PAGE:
Americans began playing baseball in backyards and fields throughout America in the mid-1800s but started regarding the sport as the nation's favorite pastime in the 1920s, thanks to construction of large ballparks, radio and newspaper sports coverage, and a sense of pride in regional teams. The sport soon became popular in cities and rural areas alike. It also began attracting Americans of all demographics.
In 1941, Joe DiMaggio captured the nation's attention with the longest hitting streak in history at 56 games. During World War II, baseball promoters recruited women to play in place of men on professional teams. Once the war ended, and men returned to the field, Jackie Robinson became the highest-profile African-American pro ball player during his time with the Brooklyn Dodgers.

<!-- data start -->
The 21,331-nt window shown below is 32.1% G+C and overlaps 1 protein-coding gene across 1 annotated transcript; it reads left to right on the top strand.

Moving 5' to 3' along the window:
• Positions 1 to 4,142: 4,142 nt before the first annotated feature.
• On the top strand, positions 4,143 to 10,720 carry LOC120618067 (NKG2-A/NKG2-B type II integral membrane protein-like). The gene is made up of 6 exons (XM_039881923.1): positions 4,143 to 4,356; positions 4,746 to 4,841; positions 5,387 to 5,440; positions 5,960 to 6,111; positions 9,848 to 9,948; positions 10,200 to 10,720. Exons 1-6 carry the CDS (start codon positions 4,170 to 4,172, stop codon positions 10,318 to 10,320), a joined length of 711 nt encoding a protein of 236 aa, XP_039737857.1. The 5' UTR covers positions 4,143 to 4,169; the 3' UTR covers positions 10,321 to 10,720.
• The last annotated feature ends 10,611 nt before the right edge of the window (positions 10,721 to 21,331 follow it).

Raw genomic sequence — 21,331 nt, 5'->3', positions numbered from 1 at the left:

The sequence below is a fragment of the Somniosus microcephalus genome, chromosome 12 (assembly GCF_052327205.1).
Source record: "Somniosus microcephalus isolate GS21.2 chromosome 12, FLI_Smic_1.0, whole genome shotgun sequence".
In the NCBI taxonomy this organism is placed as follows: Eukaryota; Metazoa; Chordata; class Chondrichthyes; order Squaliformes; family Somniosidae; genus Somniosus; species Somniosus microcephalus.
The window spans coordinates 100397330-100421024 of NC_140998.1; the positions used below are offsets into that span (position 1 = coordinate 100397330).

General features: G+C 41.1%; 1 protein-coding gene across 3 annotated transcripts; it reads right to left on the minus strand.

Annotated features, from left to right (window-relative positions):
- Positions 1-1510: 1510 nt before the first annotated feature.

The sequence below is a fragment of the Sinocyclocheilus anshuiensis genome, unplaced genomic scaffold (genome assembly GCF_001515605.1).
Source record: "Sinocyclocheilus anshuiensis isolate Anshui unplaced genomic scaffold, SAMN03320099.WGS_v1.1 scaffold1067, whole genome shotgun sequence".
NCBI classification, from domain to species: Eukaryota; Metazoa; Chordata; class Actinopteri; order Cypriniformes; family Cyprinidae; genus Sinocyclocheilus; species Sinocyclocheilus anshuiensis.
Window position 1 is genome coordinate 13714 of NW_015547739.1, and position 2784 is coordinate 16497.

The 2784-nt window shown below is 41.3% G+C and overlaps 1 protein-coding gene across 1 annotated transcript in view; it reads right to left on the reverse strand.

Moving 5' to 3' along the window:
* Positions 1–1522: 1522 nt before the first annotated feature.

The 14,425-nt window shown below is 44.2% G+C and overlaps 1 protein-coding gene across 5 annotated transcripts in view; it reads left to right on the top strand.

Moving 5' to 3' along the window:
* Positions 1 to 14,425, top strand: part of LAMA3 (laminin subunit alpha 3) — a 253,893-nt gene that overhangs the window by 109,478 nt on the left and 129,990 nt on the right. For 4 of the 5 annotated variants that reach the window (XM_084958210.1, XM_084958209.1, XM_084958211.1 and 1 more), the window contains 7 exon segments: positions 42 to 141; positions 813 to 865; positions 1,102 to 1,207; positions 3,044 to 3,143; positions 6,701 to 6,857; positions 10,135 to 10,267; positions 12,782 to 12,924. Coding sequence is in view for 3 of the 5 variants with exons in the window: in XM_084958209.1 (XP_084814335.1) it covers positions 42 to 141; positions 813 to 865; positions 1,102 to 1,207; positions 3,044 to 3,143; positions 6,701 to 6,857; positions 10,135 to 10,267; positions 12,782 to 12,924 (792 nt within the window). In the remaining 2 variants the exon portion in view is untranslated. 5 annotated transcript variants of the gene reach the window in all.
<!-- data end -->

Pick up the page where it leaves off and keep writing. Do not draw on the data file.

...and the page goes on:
Modern sports commentators attribute baseball's popularity to its live audiences. According to the "Atlantic," while most NFL fans never watch a game in person, baseball fans make regular trips to the ballpark to watch their regional team play.
Another reason baseball appeals to so many Americans is that it is easily played by people of all ages and both genders. Children start with T-ball and peewee baseball. There are senior citizen baseball leagues throughout the country as well.